My own role now, as researcher and writer, is to unearth the truth about psychopathic behaviour hidden in our society. I could call my project – “An In-depth Investigation into the Spectrum of Human Behaviour from the Loving Empath to the Malignant Narcissist.”

But instead it is likely to be named ‘Healers and Psychopaths’ – because, despite being unashamedly dualistic, this is altogether more dramatic, and generally heaps sexier, on all levels. And after all, I have recently secured the website

I will explore everything from empathy to loving kindness, people pleasing, healthy narcissism, deception, gas-lighting, Machiavellianism, pathological lying, false facades, Narcissitic Personality Disorders, megalomania,  sociopathy, psychopathy (Anti-Social Personality Disorder) and outright  sadism – and whatever lies beyond. I will also encompass The Dark Triad, The Dark Tetrad, and Cluster B personality disorders. I will see all this complex craziness from a rational Western, Vedic, Taoist and a biophysical perspective. From the physical to the metaphysical, and all that lies betwixt and between .

I will try my best to stand outside it, while at the same time, explain how I have been trapped like a helpless fly within its deadly sticky web.

But in truth, my overriding goal is to help rid our country from this shadow of mal-intent – to delete this trashy spam from the nation’s inbox, so others are never to be as conned as ruthlessly as we have been.

So please come along for the ride, as we together explore the world of healers and psychopaths – I need your stories and opinions, and your most of all your support.

Our own story is dramatic. So watch this space.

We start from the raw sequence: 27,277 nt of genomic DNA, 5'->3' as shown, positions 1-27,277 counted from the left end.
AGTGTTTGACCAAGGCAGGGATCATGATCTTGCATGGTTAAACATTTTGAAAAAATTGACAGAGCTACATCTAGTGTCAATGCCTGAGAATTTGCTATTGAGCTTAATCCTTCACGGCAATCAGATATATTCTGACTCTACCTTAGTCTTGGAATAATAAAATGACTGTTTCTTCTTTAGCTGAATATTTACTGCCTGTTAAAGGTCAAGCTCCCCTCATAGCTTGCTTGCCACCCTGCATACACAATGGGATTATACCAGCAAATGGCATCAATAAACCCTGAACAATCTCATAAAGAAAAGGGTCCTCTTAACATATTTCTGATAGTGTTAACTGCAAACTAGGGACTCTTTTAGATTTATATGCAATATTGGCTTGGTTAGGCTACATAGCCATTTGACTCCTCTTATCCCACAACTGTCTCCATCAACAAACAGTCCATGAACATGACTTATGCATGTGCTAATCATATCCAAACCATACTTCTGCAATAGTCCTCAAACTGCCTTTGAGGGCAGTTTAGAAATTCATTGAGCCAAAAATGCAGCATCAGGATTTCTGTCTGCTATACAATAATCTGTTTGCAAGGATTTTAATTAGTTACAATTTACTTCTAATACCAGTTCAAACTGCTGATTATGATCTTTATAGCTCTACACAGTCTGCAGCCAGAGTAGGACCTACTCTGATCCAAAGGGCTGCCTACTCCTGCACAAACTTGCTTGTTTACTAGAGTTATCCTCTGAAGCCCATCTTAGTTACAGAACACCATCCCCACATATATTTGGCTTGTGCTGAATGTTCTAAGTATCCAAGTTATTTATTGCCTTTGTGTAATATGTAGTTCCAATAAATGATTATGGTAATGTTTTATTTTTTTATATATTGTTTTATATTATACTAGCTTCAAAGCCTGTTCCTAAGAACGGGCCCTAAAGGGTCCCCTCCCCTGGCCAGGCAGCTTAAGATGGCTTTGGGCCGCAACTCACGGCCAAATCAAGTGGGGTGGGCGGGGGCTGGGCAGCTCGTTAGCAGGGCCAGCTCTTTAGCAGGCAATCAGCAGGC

In the meantime though, please remember….

There is an underworld out there hiding beneath a veil of respectability. Some of the darkest players are conveniently and blissfully ignorant; others know it all only too well. All are dangerous.

I, like many, have been too busy playing my violin at the dining table of crocodiles. I now realise, to my cost, that some of these ravenous reptiles will courteously wait till our sonata is over before they devour us piece by piece.

Others will eat well before the entertainment is over.

So there really is no time to lose.

It’s Really Not Complicated.

8 Jul


My doctor friends bemoan that medicine, like life, has become way too complicated. I join them in their venerable grumpiness as I confront, on my exhaustive days in ‘formal general practice’, throngs of individuals with multiple google-invoked problems, complex ever-changing bureaucratic forms from third parties who, despite profiting from them, basically are annoyed with folk that get sick, conditions with acronyms I have never heard of (CBDZ disease etc), demands for pills advertised on TV – ” ask (ie tell) your doctor if (ie that) this is right for you” – drugs that change their name every five minutes, and the common “I’ve just got five problems for you today” – all to be sorted in their entirety in fifteen minutes. Apologies, change that to six minutes, the quality time that has been deemed to really occur within that quarter of an hour.

Yes, the primary care medical system is sick. Those with a modicum of education are outgrowing it. Those who are dependent and uninformed are dependent on it. Pharmaceuticals – still the principal tools of primary care – are being shown to have only limited benefits in many conditions, with more and more dangers from their indiscriminate use coming to the public’s awareness. Antibiotics, anti-inflammatories, paracetamol, cholesterol lowers, antidepressants – all now receiving firm cautionary notices in the mainstream press.

In 2007, the international accounting firm PWC  guided Big Pharma towards 2020 with a set of initiatives we see unfolding today. The move away from pills to vaccinations, direct to consumer advertising, and lobbying for laws to lengthen patents on drugs. The first two directives are already obvious, with the third brought to light within the wiki-leaked TPPA documents. And at the risk of stating (to quote Monty Python) the “bleeding obvious” – these initiatives are aimed primarily at the survival and profits of the drug companies, rather than at the survival of you and me. So called health plans directed from the boardrooms of corporations, their accountants and their lawyers.

Over the years, I have tried to simplify my practice of medicine. Sure I do the necessary tests, and still prescribe medicines I feel appropriate usually in the lowest dose possible. But most problems are sorted out by making the person seeing me become aware of what changes are necessary to improve their quality of life.